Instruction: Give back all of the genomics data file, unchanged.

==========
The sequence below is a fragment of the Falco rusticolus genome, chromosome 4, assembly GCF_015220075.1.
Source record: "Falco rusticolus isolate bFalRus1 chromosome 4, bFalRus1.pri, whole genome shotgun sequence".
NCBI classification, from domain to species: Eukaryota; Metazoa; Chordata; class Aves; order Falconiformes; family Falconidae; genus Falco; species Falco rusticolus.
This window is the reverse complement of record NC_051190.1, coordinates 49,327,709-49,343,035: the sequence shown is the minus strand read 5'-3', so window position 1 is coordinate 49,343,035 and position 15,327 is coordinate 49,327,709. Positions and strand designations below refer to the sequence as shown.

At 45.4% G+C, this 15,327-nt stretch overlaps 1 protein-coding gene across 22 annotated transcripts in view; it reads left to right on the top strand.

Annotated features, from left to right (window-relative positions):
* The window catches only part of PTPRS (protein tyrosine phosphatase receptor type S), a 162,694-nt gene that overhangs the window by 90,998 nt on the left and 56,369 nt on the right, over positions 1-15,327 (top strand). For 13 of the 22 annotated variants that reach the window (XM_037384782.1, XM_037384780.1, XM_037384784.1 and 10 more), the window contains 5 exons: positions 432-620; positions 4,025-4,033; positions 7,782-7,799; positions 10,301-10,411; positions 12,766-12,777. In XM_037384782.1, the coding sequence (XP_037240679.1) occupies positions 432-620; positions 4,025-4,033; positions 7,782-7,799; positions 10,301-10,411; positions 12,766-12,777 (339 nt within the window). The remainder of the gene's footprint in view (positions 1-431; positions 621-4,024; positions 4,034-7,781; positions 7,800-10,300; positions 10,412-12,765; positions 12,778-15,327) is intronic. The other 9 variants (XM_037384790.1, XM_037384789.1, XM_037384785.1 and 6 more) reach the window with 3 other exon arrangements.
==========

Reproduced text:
The sequence below is a fragment of the Falco rusticolus genome, chromosome 4, assembly GCF_015220075.1.
Source record: "Falco rusticolus isolate bFalRus1 chromosome 4, bFalRus1.pri, whole genome shotgun sequence".
NCBI classification, from domain to species: Eukaryota; Metazoa; Chordata; class Aves; order Falconiformes; family Falconidae; genus Falco; species Falco rusticolus.
This window is the reverse complement of record NC_051190.1, coordinates 49,327,709-49,343,035: the sequence shown is the minus strand read 5'-3', so window position 1 is coordinate 49,343,035 and position 15,327 is coordinate 49,327,709. Positions and strand designations below refer to the sequence as shown.

At 45.4% G+C, this 15,327-nt stretch overlaps 1 protein-coding gene across 22 annotated transcripts in view; it reads left to right on the top strand.

Annotated features, from left to right (window-relative positions):
* The window catches only part of PTPRS (protein tyrosine phosphatase receptor type S), a 162,694-nt gene that overhangs the window by 90,998 nt on the left and 56,369 nt on the right, over positions 1-15,327 (top strand). For 13 of the 22 annotated variants that reach the window (XM_037384782.1, XM_037384780.1, XM_037384784.1 and 10 more), the window contains 5 exons: positions 432-620; positions 4,025-4,033; positions 7,782-7,799; positions 10,301-10,411; positions 12,766-12,777. In XM_037384782.1, the coding sequence (XP_037240679.1) occupies positions 432-620; positions 4,025-4,033; positions 7,782-7,799; positions 10,301-10,411; positions 12,766-12,777 (339 nt within the window). The remainder of the gene's footprint in view (positions 1-431; positions 621-4,024; positions 4,034-7,781; positions 7,800-10,300; positions 10,412-12,765; positions 12,778-15,327) is intronic. The other 9 variants (XM_037384790.1, XM_037384789.1, XM_037384785.1 and 6 more) reach the window with 3 other exon arrangements.